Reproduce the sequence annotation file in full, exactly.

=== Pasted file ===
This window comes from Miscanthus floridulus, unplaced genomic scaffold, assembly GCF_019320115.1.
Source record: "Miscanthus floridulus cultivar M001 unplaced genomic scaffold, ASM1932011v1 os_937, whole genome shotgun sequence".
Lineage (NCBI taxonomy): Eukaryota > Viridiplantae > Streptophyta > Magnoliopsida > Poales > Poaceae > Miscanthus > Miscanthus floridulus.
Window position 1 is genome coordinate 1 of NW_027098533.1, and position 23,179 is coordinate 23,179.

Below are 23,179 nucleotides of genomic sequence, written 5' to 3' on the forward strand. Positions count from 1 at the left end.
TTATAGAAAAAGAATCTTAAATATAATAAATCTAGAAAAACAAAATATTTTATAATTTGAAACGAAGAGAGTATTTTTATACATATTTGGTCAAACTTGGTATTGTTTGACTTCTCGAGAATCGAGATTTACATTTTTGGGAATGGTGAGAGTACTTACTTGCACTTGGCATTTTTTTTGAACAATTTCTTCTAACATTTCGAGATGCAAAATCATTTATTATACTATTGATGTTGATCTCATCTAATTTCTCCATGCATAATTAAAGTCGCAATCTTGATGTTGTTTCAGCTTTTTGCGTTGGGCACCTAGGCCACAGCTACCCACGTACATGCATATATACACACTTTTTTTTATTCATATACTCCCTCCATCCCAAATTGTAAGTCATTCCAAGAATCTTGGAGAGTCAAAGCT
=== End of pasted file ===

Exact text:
This window comes from Miscanthus floridulus, unplaced genomic scaffold, assembly GCF_019320115.1.
Source record: "Miscanthus floridulus cultivar M001 unplaced genomic scaffold, ASM1932011v1 os_937, whole genome shotgun sequence".
Lineage (NCBI taxonomy): Eukaryota > Viridiplantae > Streptophyta > Magnoliopsida > Poales > Poaceae > Miscanthus > Miscanthus floridulus.
Window position 1 is genome coordinate 1 of NW_027098533.1, and position 23,179 is coordinate 23,179.

Below are 23,179 nucleotides of genomic sequence, written 5' to 3' on the forward strand. Positions count from 1 at the left end.
TTATAGAAAAAGAATCTTAAATATAATAAATCTAGAAAAACAAAATATTTTATAATTTGAAACGAAGAGAGTATTTTTATACATATTTGGTCAAACTTGGTATTGTTTGACTTCTCGAGAATCGAGATTTACATTTTTGGGAATGGTGAGAGTACTTACTTGCACTTGGCATTTTTTTTGAACAATTTCTTCTAACATTTCGAGATGCAAAATCATTTATTATACTATTGATGTTGATCTCATCTAATTTCTCCATGCATAATTAAAGTCGCAATCTTGATGTTGTTTCAGCTTTTTGCGTTGGGCACCTAGGCCACAGCTACCCACGTACATGCATATATACACACTTTTTTTTATTCATATACTCCCTCCATCCCAAATTGTAAGTCATTCCAAGAATCTTGGAGAGTCAAAGCT